Join us for an Author talk with author and longtime reporter George Black along with Chuck Searcy, Georgia-born Vietnam War veteran and one of the people whose story is featured in Black’s new book The Long Reckoning: A Story of War, Peace, and Redemption in Vietnam.
The moving story of how a small group of people—including two Vietnam veterans—forced the U.S. government to take responsibility for the ongoing horrors—agent orange and unexploded munitions—inflicted on the Vietnamese.
"Fifty years after the last U.S. service member left Vietnam, the scars of that war remain...This [is the] remarkable story of a group of individuals determined to heal those enduring wounds.”
—Elliot Ackerman, author of The Fifth Act and 2034
The American war in Vietnam has left many long-lasting scars that have not yet been sufficiently examined. The worst of them were inflicted in a tiny area bounded by the demilitarized zone between North and South Vietnam and the Ho Chi Minh Trail in neighboring Laos. That small region saw the most intense aerial bombing campaign in history, the massive use of toxic chemicals, and the heaviest casualties on both sides.
In The Long Reckoning, George Black recounts the inspirational story of the small cast of characters—veterans, scientists, and Quaker-inspired pacifists, and their Vietnamese partners—who used their moral authority, scientific and political ingenuity, and sheer persistence to attempt to heal the horrors that were left in the wake of the military engagement in Southeast Asia. Their intersecting story is one of reconciliation and personal redemption, embedded in a vivid portrait of Vietnam today, with all its startling collisions between past and present, in which one-time mortal enemies, in the endless shape-shifting of geopolitics, have been transformed into close allies and partners.
The Long Reckoning is being published on the fiftieth anniversary of the day the last American combat soldier left Vietnam.
In The News.
About the Author
George Black is the author of seven previous books on subjects including India, China, and foreign policy. His writing has appeared in The New Yorker, The New York Times Magazine, and many other publications. He lives in New York City.
About our Featured Guest
Chuck Searcy is International Advisor for Project RENEW, a partnership between Quang Tri Province and international NGOs. Project RENEW’s mission is to make Vietnam safe from the threat of explosive ordnance (EO) through Risk Education, EOD Quick Response teams, survey and data collection. Since Project RENEW began in the year 2001 the accident rate in Quang Tri Province has dropped from an average of some 80 casualties a year a decade ago to zero accidents in 2018, and only two accidents since then.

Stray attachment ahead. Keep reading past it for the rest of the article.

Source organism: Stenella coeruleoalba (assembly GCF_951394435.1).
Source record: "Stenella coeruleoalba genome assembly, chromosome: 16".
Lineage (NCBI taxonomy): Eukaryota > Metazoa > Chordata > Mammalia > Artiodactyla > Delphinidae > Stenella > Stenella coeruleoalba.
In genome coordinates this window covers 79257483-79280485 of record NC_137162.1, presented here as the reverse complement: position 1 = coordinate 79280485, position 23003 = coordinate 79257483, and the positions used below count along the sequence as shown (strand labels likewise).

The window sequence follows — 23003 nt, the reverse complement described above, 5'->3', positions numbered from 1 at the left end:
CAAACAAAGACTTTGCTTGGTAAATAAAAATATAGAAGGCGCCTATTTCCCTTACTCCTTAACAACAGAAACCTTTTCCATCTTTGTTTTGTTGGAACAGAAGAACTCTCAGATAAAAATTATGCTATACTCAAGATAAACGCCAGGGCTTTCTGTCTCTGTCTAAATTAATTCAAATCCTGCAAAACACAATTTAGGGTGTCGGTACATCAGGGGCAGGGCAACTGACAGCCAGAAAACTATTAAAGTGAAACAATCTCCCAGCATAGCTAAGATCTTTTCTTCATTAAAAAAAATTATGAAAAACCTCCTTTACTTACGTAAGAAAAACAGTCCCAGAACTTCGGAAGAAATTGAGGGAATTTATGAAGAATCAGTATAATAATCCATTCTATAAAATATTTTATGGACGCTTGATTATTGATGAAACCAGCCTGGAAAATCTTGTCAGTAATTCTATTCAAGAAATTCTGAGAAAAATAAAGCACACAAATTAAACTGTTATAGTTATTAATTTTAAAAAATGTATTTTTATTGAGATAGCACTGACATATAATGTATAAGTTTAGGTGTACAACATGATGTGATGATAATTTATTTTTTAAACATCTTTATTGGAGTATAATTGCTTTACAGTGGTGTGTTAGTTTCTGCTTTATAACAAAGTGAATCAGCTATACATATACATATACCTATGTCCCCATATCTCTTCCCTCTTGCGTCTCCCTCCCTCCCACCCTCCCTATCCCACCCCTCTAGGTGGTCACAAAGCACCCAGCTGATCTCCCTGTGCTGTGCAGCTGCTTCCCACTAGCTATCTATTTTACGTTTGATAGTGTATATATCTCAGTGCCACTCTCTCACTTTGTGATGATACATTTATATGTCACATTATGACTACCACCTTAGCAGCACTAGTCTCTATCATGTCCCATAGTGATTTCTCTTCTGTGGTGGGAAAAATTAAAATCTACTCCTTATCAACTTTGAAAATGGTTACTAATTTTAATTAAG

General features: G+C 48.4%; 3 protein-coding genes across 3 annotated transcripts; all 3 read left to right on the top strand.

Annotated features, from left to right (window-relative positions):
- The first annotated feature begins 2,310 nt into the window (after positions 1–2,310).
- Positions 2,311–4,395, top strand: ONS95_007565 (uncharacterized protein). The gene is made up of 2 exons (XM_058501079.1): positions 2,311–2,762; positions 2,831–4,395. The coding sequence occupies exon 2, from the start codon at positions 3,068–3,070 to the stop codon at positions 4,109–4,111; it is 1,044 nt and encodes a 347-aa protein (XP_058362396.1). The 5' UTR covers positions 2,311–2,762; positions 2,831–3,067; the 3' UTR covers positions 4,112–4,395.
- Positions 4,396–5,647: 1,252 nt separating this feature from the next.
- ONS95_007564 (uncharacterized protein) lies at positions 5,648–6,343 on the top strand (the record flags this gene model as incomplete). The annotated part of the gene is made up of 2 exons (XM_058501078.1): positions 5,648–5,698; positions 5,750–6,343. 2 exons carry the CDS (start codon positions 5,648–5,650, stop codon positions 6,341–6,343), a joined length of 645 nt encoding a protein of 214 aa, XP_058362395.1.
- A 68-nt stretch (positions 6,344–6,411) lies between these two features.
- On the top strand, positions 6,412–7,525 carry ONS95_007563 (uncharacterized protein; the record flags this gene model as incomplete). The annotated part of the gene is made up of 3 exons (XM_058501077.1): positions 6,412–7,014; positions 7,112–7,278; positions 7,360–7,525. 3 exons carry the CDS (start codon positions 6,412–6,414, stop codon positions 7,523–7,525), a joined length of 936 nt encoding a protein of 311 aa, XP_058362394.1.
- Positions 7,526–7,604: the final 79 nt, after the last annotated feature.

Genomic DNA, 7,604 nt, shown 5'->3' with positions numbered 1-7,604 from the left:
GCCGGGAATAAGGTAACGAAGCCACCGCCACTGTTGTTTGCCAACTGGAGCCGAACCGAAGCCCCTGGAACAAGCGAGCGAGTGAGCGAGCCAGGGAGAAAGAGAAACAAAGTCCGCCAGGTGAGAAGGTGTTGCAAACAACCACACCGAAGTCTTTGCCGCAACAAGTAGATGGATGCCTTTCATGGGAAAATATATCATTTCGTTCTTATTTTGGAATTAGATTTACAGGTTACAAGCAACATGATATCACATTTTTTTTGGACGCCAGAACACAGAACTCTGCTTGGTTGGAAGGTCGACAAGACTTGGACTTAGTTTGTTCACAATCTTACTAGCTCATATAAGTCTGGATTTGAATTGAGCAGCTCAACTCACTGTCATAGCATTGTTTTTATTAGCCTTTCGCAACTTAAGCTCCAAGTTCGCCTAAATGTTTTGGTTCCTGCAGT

Searcy has represented three American veteran organizations in Viet Nam since 1995, including Vietnam Veterans of America Foundation (VVAF), Vietnam Veterans Memorial Fund (VVMF), and Veterans For Peace (VFP) which is today the only American veterans organization licensed and based in Vietnam. Searcy is a Lifetime Member of VFP, and President of Chapter 160 of Vets For Peace in Vietnam. He is a Life Member of Vietnam Veterans of America (VVA).
A graduate of the University of Georgia with a BA in political science, in 1974 Searcy co-founded and managed a weekly newspaper, the Athens (Georgia) Observer, and for 12 years was editor and publisher. In 1979 and 1980 he was Assistant Administrator for Public Communications for the U.S. Small Business Administration in the Carter Administration, and from 1986 to 1989 was Press Secretary for U.S. Senator Wyche Fowler of Georgia. From 1989 to 1994 Searcy was Executive Director of the Georgia Trial Lawyers Association, a professional membership organization of some 3,000 attorneys. Searcy helped redirect the association’s mission to focus on consumer rights, public safety, and health issues.
A veteran of the Vietnam War, Searcy enlisted in the U.S. Army in 1966. He was trained as an intelligence analyst and served in the 519th Military Intelligence Battalion in Saigon from June, 1967 to June,1968. Assigned to the Combined Intelligence Center, Vietnam (CICV), Searcy worked on classified intelligence assessments and reports. His last year in the Army was spent at U.S. Army Europe headquarters in Heidelberg, Germany where he worked in the European intelligence collection unit.
In Hanoi Searcy was elected to eight terms as a member of the Board of Governors of the American Chamber of Commerce until voluntarily stepping aside. Searcy is an active member of the NGO Resource Center where he co-founded the Landmines Working Group. He was co-chairman of the Agent Orange Working Group.
In 2004, the National Friendship Medal of the State of Vietnam was awarded to Searcy with a citation signed by the President of the Socialist Republic of Vietnam, Hon. Tran Duc Luong. The medal, which was presented at a ceremony by the nation’s Vice President, Mme. Truong My Hoa, is Vietnam’s highest honor for foreigners who have served the country.
Promotional language provided by publisher.